A story in HealthDay with the title of "Two Studies Find Routine Mammography Saves Lives" talks about studies presented at the annual meeting of the
Cutting through all the definitive bravado, here is a little piece of science that was reported:
Note, the reference is to deaths from breast cancer without any mention of all-cause mortality. (You can read about why the latter is important here.)Compared with the pre-screening period 1986 to 1988, deaths from breast cancer among women aged 55-79 fell by 31 percent in 2009," Jacques Fracheboud, a senior researcher at the Erasmus University Medical Center in Rotterdam, said in a meeting news release. We found there was a significant change in the annual increase in breast cancer deaths: before the screening program began, deaths were increasing by 0.3 percent a year, but afterwards there was an annual decrease of 1.7 percent," he added. "This change also coincided with a significant decrease in the rates of breast cancers that were at an advanced stage when first detected.
The report next states that over the first 20 years of the screening program
So, doing the math, I come up with about 31% false positive rate at the biopsy stage (that's 96,000 biopsies minus 66,000 positives for cancer, all divided by the 96,000 total biopsies). If we use the 180,000 "referral recommendations" as our denominator of all positive tests, and stick with the 66,000 true positive rate, then the false positives grow to (180,000-66,000)/180,000 = 0.63, or 63%. If we spread the 33,000 false positives over the 13.2 million examinations, that equates to 0.25% chance for a false positive. Yet the report goes on to say that (emphasis mine):... 13.2 million breast cancer screening examinations were performed among 2.9 million women (an average of 4.6 examinations per woman), resulting in nearly 180,000 referral recommendations, nearly 96,000 biopsies and more than 66,000 breast cancer diagnoses.
Six percent? This is clearly a place where my high school math teacher's mantra of "show your work" is applicable.For a woman who was 50 in 1990 and had 10 screenings over 20 years, the cumulative risk of a false-positive result (something being detected that turned out not to be breast cancer) was 6 percent.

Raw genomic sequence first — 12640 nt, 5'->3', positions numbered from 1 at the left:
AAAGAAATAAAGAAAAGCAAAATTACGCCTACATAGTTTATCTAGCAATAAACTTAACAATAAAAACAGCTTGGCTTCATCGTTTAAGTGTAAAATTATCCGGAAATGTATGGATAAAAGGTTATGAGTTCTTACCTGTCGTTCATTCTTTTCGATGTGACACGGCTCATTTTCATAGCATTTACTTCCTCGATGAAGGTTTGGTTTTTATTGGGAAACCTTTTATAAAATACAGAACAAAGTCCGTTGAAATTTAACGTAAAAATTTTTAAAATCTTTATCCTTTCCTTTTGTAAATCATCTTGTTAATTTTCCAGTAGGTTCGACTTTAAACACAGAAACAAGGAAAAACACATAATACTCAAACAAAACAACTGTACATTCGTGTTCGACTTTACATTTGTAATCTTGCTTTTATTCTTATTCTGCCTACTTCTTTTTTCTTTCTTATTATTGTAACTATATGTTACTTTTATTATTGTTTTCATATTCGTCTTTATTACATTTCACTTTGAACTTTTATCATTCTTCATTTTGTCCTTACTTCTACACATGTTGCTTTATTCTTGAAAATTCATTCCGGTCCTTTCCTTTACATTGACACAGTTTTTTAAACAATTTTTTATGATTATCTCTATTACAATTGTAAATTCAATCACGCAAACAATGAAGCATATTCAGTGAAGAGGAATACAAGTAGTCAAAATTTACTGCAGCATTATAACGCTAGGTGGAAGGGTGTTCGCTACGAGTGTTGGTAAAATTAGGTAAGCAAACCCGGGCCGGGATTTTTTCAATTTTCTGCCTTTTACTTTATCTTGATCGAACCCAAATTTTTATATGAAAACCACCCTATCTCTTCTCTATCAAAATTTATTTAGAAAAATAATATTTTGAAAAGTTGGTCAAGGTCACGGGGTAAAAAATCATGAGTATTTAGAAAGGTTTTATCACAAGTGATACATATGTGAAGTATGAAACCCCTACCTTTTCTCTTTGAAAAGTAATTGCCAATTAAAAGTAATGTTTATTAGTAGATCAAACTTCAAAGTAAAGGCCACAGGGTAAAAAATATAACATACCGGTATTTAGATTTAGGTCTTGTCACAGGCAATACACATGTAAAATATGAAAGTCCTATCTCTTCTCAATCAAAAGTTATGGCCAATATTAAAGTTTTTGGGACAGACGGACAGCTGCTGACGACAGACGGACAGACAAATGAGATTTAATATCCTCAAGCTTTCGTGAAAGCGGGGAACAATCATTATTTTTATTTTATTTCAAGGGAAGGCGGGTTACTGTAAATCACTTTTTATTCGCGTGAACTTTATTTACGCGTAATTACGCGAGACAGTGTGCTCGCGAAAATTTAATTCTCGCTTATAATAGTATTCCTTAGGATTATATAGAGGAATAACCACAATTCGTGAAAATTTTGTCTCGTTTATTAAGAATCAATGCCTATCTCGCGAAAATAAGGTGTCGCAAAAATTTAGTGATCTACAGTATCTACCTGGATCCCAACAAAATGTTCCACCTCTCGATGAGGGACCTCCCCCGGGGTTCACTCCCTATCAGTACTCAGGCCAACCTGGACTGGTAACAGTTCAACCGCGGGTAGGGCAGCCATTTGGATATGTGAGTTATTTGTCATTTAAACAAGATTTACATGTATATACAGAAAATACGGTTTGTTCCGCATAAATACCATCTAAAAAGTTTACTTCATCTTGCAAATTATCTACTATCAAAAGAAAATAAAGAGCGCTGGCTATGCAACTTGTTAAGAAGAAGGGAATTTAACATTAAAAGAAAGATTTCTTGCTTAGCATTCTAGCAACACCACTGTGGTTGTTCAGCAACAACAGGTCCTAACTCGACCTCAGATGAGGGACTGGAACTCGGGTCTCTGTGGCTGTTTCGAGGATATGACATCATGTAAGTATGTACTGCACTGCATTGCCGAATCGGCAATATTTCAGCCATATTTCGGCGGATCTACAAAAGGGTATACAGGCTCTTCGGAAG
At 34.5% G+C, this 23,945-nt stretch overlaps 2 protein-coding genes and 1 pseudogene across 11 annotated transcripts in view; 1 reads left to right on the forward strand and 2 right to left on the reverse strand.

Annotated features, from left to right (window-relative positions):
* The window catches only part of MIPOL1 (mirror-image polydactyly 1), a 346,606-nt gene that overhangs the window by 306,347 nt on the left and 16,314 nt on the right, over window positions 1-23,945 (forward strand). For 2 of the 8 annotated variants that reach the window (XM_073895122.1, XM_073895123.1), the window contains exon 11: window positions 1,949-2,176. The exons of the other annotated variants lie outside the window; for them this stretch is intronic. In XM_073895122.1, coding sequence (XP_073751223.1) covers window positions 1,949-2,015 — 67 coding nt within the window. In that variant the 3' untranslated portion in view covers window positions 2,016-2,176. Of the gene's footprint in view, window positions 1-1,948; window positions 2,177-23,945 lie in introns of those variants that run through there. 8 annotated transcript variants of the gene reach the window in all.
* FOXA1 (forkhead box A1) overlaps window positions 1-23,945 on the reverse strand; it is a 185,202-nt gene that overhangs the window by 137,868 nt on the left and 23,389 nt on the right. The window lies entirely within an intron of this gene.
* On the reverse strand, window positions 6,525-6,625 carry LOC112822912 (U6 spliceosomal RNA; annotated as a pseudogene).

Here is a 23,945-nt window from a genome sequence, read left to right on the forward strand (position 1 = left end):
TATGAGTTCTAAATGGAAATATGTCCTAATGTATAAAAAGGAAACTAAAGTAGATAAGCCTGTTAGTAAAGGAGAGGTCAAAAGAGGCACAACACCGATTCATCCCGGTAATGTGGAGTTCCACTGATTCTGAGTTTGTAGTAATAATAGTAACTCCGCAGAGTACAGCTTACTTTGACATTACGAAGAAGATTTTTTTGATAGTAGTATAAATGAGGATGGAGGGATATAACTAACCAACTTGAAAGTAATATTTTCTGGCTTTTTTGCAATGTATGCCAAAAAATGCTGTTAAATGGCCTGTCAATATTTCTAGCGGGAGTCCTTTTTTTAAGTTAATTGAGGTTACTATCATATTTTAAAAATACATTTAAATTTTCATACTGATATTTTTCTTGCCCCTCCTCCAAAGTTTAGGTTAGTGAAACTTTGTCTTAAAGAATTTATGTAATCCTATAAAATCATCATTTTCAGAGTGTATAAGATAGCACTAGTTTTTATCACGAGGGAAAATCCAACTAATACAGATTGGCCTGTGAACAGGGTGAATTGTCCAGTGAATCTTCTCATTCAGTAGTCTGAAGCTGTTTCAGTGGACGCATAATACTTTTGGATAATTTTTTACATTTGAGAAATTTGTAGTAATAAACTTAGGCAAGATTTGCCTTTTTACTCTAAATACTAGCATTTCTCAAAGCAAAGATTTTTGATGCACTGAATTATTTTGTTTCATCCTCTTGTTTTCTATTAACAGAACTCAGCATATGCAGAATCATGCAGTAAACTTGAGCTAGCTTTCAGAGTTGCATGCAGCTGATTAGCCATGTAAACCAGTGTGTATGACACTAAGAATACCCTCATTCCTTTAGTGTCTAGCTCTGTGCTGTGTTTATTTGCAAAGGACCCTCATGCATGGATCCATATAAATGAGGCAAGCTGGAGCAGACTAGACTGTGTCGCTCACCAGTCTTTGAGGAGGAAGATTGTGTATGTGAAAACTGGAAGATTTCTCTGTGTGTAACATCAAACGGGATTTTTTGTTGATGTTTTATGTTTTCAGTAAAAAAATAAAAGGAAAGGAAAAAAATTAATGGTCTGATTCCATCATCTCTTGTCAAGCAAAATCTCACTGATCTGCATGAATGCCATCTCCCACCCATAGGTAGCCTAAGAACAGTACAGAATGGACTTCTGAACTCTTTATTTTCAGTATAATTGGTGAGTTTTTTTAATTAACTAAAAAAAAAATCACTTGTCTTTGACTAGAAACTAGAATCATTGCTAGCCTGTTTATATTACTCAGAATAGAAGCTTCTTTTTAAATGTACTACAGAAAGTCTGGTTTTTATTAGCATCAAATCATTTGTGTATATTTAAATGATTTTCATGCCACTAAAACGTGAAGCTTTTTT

The next piece of information that I would like to understand better is this:
How exactly was this computed? Again a case for "show-your-work."Over-diagnosis (detection of breast tumors that would never have progressed to be a problem) occurred in 2.8 percent of all breast cancers diagnosed in the total female population and 8.9 percent of screening-detected breast cancers."
And then there is this (emphasis mine):
Regular screening "decreases deaths by over 30 percent, [with] limited harm and reasonable costs. Additionally, cancers are detected at an earlier stage, which means not only decreased mortality but also morbidity; the patient may not have to have chemotherapy or a mastectomy," she noted.OK, so, if I got it right, it is breast cancer mortality that is decreased by 31%, not all-cause mortality. This really should have been spelled out more clearly, not to mention that the actual, or absolute, reduction likely pales in comparison to this relative drop. And what about diagnosing earlier stage disease? Lead time bias, anyone?
The second study was a computer model, and I will not go through it at this time as I need to move on to other work. But you get the picture: the numbers given in the report are limited and at times they don't add up. Mixing up cancer mortality with all-cause mortality leads to erroneous conclusions. And finally, forgoing reporting on the absolute risk reduction in favor of the inflated relative reduction is not helpful for understanding the true risks involved.
One final thought: Yes, I do have cognitive biases, and it is difficult for me to avoid them. I happen to fall into the camp that thinks screening for sublclinical diseases, at least in our current technological setting, is disease mongering. At the same time, I would like to think that if the data really showed a significant benefit without great risks, I would give them a second look.
The bottom line is this: at least for me, the report confused the issue more than it has clarified. Perhaps the study, once published, will answer all of the questions that I have posed adequately. But at this stage, it is a shame that such strong statements as...
and this..."These results show why mammography is such an effective screening tool," said one U.S. expert, Dr. Kristin Byrne, chief of breast imaging at Lenox Hill Hospital in New York City. She was not involved in the new research.
... are not backed up by appropriate evidence."We are convinced that the benefits of the screening program outweigh all the negative effects," Fracheboud said.
h/t to @ElaineSchattner for the story
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